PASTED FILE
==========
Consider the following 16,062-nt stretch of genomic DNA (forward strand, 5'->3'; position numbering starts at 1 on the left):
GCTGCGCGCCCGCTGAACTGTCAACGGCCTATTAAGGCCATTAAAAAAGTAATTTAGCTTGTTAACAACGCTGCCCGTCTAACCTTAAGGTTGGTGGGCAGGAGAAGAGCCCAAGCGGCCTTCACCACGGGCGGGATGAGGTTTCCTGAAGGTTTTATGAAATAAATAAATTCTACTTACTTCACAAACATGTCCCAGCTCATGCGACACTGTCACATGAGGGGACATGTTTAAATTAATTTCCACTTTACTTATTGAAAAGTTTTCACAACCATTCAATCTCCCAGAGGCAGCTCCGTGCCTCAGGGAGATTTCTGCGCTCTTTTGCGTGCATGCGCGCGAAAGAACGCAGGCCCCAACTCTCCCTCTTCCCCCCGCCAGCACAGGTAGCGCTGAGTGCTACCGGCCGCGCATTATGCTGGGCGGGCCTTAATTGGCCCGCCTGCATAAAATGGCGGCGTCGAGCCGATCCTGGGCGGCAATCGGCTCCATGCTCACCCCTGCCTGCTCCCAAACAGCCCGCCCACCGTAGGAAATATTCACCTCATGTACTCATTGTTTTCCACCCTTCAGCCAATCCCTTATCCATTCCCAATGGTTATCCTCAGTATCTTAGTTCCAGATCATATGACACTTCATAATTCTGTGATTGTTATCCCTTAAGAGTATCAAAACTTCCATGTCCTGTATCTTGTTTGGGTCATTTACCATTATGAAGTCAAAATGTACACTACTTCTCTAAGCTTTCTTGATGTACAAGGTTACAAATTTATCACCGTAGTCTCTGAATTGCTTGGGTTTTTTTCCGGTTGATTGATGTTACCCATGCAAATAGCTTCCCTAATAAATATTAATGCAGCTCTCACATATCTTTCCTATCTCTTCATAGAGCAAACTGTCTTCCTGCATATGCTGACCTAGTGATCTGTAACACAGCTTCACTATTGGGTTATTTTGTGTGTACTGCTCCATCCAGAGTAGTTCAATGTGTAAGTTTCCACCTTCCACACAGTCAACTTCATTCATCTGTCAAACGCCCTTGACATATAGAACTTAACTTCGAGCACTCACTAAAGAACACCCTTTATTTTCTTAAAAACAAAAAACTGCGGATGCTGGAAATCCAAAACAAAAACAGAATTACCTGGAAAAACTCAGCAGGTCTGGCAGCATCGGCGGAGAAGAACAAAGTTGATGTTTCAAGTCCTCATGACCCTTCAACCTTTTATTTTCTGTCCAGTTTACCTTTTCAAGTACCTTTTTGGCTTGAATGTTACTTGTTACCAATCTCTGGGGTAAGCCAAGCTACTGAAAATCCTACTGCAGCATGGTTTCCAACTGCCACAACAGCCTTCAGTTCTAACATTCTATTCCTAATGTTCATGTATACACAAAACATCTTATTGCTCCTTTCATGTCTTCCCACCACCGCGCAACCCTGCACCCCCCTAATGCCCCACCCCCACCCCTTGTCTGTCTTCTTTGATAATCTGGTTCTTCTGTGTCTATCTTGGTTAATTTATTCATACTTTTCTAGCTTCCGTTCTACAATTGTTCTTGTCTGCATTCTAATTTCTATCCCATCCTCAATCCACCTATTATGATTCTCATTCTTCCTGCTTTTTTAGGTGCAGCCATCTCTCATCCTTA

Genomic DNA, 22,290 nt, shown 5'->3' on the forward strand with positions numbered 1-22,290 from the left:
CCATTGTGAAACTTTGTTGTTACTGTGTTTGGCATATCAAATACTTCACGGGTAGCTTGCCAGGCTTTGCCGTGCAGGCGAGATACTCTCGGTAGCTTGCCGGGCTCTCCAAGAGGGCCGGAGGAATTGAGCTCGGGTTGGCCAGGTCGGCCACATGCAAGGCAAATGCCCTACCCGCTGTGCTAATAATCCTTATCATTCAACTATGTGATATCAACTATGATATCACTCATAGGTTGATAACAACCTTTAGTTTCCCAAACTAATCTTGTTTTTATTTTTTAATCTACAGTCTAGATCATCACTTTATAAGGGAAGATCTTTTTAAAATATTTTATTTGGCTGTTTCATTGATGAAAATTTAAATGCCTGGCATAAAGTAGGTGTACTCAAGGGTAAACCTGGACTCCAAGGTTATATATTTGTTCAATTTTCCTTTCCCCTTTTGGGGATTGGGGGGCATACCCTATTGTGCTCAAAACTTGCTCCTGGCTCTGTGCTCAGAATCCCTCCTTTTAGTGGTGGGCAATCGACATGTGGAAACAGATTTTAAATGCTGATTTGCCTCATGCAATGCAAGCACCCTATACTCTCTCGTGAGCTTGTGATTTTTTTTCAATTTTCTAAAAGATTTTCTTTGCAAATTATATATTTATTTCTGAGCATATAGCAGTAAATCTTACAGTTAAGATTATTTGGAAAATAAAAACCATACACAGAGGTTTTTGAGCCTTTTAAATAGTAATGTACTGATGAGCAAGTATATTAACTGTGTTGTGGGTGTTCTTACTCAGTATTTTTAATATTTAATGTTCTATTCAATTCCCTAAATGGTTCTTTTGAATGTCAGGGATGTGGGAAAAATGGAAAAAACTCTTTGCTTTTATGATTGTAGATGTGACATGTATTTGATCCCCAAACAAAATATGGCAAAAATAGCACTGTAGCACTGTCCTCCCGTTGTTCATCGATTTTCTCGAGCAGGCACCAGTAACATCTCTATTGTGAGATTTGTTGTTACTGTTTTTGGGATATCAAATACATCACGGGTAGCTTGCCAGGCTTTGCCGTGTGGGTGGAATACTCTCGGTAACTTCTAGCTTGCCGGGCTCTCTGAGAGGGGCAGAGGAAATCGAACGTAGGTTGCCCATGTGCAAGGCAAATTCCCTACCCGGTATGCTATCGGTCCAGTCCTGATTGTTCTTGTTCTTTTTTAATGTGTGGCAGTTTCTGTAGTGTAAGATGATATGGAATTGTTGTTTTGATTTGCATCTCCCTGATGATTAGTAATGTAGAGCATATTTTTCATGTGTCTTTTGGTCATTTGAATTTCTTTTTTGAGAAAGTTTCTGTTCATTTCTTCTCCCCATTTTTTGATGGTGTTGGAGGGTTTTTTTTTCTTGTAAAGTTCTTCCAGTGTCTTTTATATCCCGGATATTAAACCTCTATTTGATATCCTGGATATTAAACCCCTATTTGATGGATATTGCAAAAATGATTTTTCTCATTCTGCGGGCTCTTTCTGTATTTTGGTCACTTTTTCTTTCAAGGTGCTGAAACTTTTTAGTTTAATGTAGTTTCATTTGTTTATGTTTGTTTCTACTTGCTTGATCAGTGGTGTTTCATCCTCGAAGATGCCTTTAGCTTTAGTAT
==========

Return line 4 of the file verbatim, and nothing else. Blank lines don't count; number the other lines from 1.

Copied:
CCATTGTGAAACTTTGTTGTTACTGTGTTTGGCATATCAAATACTTCACGGGTAGCTTGCCAGGCTTTGCCGTGCAGGCGAGATACTCTCGGTAGCTTGCCGGGCTCTCCAAGAGGGCCGGAGGAATTGAGCTCGGGTTGGCCAGGTCGGCCACATGCAAGGCAAATGCCCTACCCGCTGTGCTAATAATCCTTATCATTCAACTATGTGATATCAACTATGATATCACTCATAGGTTGATAACAACCTTTAGTTTCCCAAACTAATCTTGTTTTTATTTTTTAATCTACAGTCTAGATCATCACTTTATAAGGGAAGATCTTTTTAAAATATTTTATTTGGCTGTTTCATTGATGAAAATTTAAATGCCTGGCATAAAGTAGGTGTACTCAAGGGTAAACCTGGACTCCAAGGTTATATATTTGTTCAATTTTCCTTTCCCCTTTTGGGGATTGGGGGGCATACCCTATTGTGCTCAAAACTTGCTCCTGGCTCTGTGCTCAGAATCCCTCCTTTTAGTGGTGGGCAATCGACATGTGGAAACAGATTTTAAATGCTGATTTGCCTCATGCAATGCAAGCACCCTATACTCTCTCGTGAGCTTGTGATTTTTTTTCAATTTTCTAAAAGATTTTCTTTGCAAATTATATATTTATTTCTGAGCATATAGCAGTAAATCTTACAGTTAAGATTATTTGGAAAATAAAAACCATACACAGAGGTTTTTGAGCCTTTTAAATAGTAATGTACTGATGAGCAAGTATATTAACTGTGTTGTGGGTGTTCTTACTCAGTATTTTTAATATTTAATGTTCTATTCAATTCCCTAAATGGTTCTTTTGAATGTCAGGGATGTGGGAAAAATGGAAAAAACTCTTTGCTTTTATGATTGTAGATGTGACATGTATTTGATCCCCAAACAAAATATGGCAAAAATAGCACTGTAGCACTGTCCTCCCGTTGTTCATCGATTTTCTCGAGCAGGCACCAGTAACATCTCTATTGTGAGATTTGTTGTTACTGTTTTTGGGATATCAAATACATCACGGGTAGCTTGCCAGGCTTTGCCGTGTGGGTGGAATACTCTCGGTAACTTCTAGCTTGCCGGGCTCTCTGAGAGGGGCAGAGGAAATCGAACGTAGGTTGCCCATGTGCAAGGCAAATTCCCTACCCGGTATGCTATCGGTCCAGTCCTGATTGTTCTTGTTCTTTTTTAATGTGTGGCAGTTTCTGTAGTGTAAGATGATATGGAATTGTTGTTTTGATTTGCATCTCCCTGATGATTAGTAATGTAGAGCATATTTTTCATGTGTCTTTTGGTCATTTGAATTTCTTTTTTGAGAAAGTTTCTGTTCATTTCTTCTCCCCATTTTTTGATGGTGTTGGAGGGTTTTTTTTTCTTGTAAAGTTCTTCCAGTGTCTTTTATATCCCGGATATTAAACCTCTATTTGATATCCTGGATATTAAACCCCTATTTGATGGATATTGCAAAAATGATTTTTCTCATTCTGCGGGCTCTTTCTGTATTTTGGTCACTTTTTCTTTCAAGGTGCTGAAACTTTTTAGTTTAATGTAGTTTCATTTGTTTATGTTTGTTTCTACTTGCTTGATCAGTGGTGTTTCATCCTCGAAGATGCCTTTAGCTTTAGTAT